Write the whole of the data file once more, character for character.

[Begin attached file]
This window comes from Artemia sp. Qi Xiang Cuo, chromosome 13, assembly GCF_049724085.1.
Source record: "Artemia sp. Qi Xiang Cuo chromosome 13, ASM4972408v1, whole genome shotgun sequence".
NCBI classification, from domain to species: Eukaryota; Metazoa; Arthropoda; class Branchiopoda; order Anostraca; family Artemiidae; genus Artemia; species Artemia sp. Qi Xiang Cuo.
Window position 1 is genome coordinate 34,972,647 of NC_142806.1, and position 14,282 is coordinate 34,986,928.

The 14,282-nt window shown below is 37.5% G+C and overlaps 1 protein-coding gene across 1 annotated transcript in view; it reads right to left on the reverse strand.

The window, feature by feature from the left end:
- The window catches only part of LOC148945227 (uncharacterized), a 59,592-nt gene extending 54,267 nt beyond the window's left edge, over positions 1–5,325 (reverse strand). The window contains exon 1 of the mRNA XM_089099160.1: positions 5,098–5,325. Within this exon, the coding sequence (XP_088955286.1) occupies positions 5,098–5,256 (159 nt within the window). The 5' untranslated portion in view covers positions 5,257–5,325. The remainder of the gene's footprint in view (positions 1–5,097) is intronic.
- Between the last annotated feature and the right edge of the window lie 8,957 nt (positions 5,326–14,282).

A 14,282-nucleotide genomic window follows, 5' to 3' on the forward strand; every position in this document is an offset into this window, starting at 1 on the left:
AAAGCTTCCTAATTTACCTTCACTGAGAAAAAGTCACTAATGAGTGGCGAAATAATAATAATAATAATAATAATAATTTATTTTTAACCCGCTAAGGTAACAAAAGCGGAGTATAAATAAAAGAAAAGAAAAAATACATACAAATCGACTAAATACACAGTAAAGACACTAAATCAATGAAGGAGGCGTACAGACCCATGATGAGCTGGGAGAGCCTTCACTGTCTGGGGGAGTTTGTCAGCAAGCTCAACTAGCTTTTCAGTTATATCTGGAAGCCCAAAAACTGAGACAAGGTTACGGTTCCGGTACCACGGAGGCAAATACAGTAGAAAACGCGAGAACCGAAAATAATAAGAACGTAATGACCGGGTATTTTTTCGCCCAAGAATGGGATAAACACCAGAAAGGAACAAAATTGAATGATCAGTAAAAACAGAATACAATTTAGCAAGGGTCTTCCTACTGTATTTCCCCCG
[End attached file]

This window comes from Artemia sp. Qi Xiang Cuo, chromosome 13, assembly GCF_049724085.1.
Source record: "Artemia sp. Qi Xiang Cuo chromosome 13, ASM4972408v1, whole genome shotgun sequence".
NCBI classification, from domain to species: Eukaryota; Metazoa; Arthropoda; class Branchiopoda; order Anostraca; family Artemiidae; genus Artemia; species Artemia sp. Qi Xiang Cuo.
Window position 1 is genome coordinate 34,972,647 of NC_142806.1, and position 14,282 is coordinate 34,986,928.

The 14,282-nt window shown below is 37.5% G+C and overlaps 1 protein-coding gene across 1 annotated transcript in view; it reads right to left on the reverse strand.

The window, feature by feature from the left end:
- The window catches only part of LOC148945227 (uncharacterized), a 59,592-nt gene extending 54,267 nt beyond the window's left edge, over positions 1–5,325 (reverse strand). The window contains exon 1 of the mRNA XM_089099160.1: positions 5,098–5,325. Within this exon, the coding sequence (XP_088955286.1) occupies positions 5,098–5,256 (159 nt within the window). The 5' untranslated portion in view covers positions 5,257–5,325. The remainder of the gene's footprint in view (positions 1–5,097) is intronic.
- Between the last annotated feature and the right edge of the window lie 8,957 nt (positions 5,326–14,282).

A 14,282-nucleotide genomic window follows, 5' to 3' on the forward strand; every position in this document is an offset into this window, starting at 1 on the left:
AAAGCTTCCTAATTTACCTTCACTGAGAAAAAGTCACTAATGAGTGGCGAAATAATAATAATAATAATAATAATAATTTATTTTTAACCCGCTAAGGTAACAAAAGCGGAGTATAAATAAAAGAAAAGAAAAAATACATACAAATCGACTAAATACACAGTAAAGACACTAAATCAATGAAGGAGGCGTACAGACCCATGATGAGCTGGGAGAGCCTTCACTGTCTGGGGGAGTTTGTCAGCAAGCTCAACTAGCTTTTCAGTTATATCTGGAAGCCCAAAAACTGAGACAAGGTTACGGTTCCGGTACCACGGAGGCAAATACAGTAGAAAACGCGAGAACCGAAAATAATAAGAACGTAATGACCGGGTATTTTTTCGCCCAAGAATGGGATAAACACCAGAAAGGAACAAAATTGAATGATCAGTAAAAACAGAATACAATTTAGCAAGGGTCTTCCTACTGTATTTCCCCCG